Thursday, September 27, 2007

Has the "No Anorexia" Ad Become Pro-Ana Thinspiration?

The nude image of Isabelle Caro, a 27-year-old anorexic, is turning up on billboards all over Italy and spreading like wildfire over the internet. No-l-ita says they launched this campaign to "use advertising as an instrument to promote awareness of social evils." But many fear that while the image may shock most, it will likely be used as a source of "thinspiration" for those who frequent pro-ana websites, MySpace pages and message boards.

How could anyone strive to look like a startling picture of such serious illness? For starters, pro-anas are ill themselves. And they are looking for validation. Over at MamaVISION, there's an interesting debate going on. Shana, from the "post-pro-ana" site We Bite Back (an online community started by a former pro-ana who got tired of looking for thinspiration and decided to get healthy) had this to say:

"people turn to pro-ana because anorexia hurts like hell. and it hurts even more to think that what you are doing is twisted and sick and wrong and abnormal. so if they turn it around, make starvation holy, coveted and an ideal, it makes their illness almost a… talent. it’s a desperate attempt to feel good. and it can work, just very temporarily."

The image is shocking on its own. That's what severe anorexia looks like. Now imagine a girl or young woman who sees this ad and thinks, "I wonder how much she weighs. Do I have more 'fat' on my thighs? How long will it take before my ribs stick out like that?" For some, that's what anorexia feels like.

Related:
Fashion Statement: Oliviero Toscani
Why is No-l-ita Offering No-Information for Sufferers?

1 comment:

Sharon said...

Thanks so much for the blog entry mentioning We Bite Back!

The thing this ad really brings into focus is the way that pro-anas view thinspirational images. While the public at large will be disgusted by photos of severely emaciated women, those gripped in the mindset of the disorder will see the images as attractive. Appealing. (Regularly looking at severe thinspo is like staring at a car accident and being unable to look away, only doing so frequently numbs you to it and normalizes it, until it becomes beautiful, appealing and ideal.)

(Imagine if you will seeing emaciation as an ideal and collecting as many images as you can find that represent that twisted ideal, and looking at these images often enough to completely normalize what you see. Suddenly everything above the body type favored looks fat by comparison.

They've made a point of telling her weight in most of the news articles I've read... which would reinforce the trigger effect. There are an estimated one to two million anorexics and bulimics in Italy.

This ad also totally does not not take into account the demographic of men who are turned on by anorexic porn? (There's a whole genre of nude emaciated anorexic erotica out there... there's people who are turned on by the sickest elements of our society.)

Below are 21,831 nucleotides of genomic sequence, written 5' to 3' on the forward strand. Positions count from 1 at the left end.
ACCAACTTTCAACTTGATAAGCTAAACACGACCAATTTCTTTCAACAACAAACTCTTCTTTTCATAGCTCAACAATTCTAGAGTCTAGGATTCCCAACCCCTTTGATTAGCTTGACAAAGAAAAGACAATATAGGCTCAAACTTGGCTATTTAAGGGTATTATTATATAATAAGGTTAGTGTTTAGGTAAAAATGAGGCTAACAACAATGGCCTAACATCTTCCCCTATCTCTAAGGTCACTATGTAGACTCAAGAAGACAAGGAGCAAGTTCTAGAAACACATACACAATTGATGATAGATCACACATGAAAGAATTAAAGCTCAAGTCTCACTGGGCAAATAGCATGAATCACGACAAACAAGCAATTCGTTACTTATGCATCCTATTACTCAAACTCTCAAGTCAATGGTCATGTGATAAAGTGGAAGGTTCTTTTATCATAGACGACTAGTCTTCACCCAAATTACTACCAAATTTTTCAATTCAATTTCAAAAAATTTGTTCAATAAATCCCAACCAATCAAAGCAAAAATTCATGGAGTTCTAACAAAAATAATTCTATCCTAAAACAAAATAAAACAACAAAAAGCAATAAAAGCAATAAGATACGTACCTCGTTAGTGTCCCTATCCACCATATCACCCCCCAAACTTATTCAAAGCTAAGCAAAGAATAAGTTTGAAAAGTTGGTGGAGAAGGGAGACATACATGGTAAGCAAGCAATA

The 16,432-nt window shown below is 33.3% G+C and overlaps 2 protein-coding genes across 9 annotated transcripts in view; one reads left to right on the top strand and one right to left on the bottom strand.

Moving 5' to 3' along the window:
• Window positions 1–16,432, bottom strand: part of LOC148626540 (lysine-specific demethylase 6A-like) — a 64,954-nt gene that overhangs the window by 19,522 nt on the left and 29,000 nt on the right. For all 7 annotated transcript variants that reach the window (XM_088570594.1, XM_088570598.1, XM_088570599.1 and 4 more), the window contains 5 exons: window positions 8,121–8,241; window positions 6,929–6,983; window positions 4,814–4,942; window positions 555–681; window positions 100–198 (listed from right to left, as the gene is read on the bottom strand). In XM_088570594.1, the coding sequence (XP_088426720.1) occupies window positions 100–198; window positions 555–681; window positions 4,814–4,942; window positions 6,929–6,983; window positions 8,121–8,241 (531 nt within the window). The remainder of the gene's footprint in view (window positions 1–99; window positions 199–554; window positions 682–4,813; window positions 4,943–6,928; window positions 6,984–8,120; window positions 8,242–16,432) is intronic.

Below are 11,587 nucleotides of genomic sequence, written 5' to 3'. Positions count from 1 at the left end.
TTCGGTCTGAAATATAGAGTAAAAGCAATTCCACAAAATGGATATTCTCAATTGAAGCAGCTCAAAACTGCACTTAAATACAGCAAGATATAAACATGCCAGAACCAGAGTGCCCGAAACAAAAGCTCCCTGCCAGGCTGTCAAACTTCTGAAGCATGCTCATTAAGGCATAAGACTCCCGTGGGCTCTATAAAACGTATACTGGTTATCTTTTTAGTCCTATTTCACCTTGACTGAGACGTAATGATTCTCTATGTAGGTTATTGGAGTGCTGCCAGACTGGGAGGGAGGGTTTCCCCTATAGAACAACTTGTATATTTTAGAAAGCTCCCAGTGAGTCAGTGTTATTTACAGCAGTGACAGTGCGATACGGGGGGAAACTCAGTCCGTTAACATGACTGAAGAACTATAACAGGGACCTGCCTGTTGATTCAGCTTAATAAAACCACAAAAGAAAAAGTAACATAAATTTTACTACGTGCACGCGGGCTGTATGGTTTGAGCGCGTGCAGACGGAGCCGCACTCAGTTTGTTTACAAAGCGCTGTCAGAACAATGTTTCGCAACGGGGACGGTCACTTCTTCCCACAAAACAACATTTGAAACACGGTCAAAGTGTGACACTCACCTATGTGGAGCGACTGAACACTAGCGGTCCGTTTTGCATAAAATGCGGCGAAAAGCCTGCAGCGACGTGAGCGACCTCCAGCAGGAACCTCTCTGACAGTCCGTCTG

The shock value works. I was stunned. I am very tempted to look at the whole thing as a work of art, for it certainly breaks the bounds and grabs your attention to listen to what they are saying. It sparks so many different responses and mixed emotions in me... and it's effective... It would never run in Canada... unless in an art gallery where people go to see images that push the bounds of their understanding. But since the common man or woman in the street isn't spending much time in art galleries these days, billboards grab the attention better. Stick anything on a billboard and people will see it. At least now people are talking about this phenomenon and questioning whether such images should be proliferated.

I don't know why objectifying women is suddenly acceptable just because her body type is not the mainstream ideal. Putting this woman up there and suggesting it's alright because he thinks her hideous is bizarre logic to say the least. Yet this is the same designer who brought us the sometimes visually shocking Benetton ads a few years ago. Here's an older article - note the designer name http://commercial-archive.com/node/137205

This designer is the same as here:
http://afp.google.com/article/ALeqM5gY2QriMiIeUSoOmDSlcz3WzB9C9w

Why are there no media questions as to whether or not this ad campaign would give money to help those currently afflicted with eating disorders such as anorexia or bulimia? (Not that I expect there would be funds put towards this cause by this designer/fashion company, but it's nice to see people asking the question. If a woman is going to put her body out there for advertising, it would be nice to know it was for a good cause rather than merely for profit.)

This ad campaign is not at all out of place in this designer's portfolio. To quote him from an article in 2002, 'Why does reality make such a big controversy?' he said wearily. 'Traditional advertising pictures are a bunch of lies. What we show is the truth. If people want to censor it, I am sorry.' He went on, 'We are all in a business, and we all have to survive, we are not a charity.' (Would he say similar words about this campaign? That's what I'm wondering...)